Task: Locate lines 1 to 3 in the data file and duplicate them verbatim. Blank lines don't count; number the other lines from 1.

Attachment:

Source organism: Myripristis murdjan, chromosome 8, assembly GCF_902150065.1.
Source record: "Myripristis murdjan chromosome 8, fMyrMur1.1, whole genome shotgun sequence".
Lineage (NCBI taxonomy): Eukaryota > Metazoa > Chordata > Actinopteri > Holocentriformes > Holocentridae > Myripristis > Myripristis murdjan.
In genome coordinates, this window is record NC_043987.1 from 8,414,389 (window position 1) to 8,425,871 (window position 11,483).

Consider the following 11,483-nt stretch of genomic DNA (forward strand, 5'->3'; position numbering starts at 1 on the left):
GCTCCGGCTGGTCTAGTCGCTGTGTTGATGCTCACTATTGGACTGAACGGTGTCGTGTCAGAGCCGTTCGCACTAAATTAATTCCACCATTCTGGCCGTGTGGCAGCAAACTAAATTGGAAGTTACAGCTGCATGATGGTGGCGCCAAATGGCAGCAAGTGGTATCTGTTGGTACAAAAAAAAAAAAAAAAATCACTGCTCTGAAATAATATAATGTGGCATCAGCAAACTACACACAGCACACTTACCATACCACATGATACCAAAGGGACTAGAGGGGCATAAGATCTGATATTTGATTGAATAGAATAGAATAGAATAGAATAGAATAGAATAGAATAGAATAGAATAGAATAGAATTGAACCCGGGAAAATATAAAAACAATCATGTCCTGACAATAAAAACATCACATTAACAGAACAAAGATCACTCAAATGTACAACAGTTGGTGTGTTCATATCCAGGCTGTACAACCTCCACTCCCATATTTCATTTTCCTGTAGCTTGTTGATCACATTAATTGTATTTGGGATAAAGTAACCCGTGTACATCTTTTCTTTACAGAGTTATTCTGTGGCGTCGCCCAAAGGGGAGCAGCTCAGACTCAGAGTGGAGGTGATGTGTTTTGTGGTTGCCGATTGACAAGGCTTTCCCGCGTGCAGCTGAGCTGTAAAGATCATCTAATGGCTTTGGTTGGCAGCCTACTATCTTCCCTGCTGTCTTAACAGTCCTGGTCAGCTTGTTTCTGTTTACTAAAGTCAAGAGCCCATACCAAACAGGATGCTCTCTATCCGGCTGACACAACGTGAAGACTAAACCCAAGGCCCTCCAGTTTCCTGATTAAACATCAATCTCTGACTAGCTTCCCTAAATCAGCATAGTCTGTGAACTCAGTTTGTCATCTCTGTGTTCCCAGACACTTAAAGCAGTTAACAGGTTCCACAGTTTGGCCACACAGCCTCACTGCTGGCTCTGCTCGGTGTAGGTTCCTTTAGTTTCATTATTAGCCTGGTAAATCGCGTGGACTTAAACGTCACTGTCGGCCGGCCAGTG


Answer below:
Source organism: Myripristis murdjan, chromosome 8, assembly GCF_902150065.1.
Source record: "Myripristis murdjan chromosome 8, fMyrMur1.1, whole genome shotgun sequence".
Lineage (NCBI taxonomy): Eukaryota > Metazoa > Chordata > Actinopteri > Holocentriformes > Holocentridae > Myripristis > Myripristis murdjan.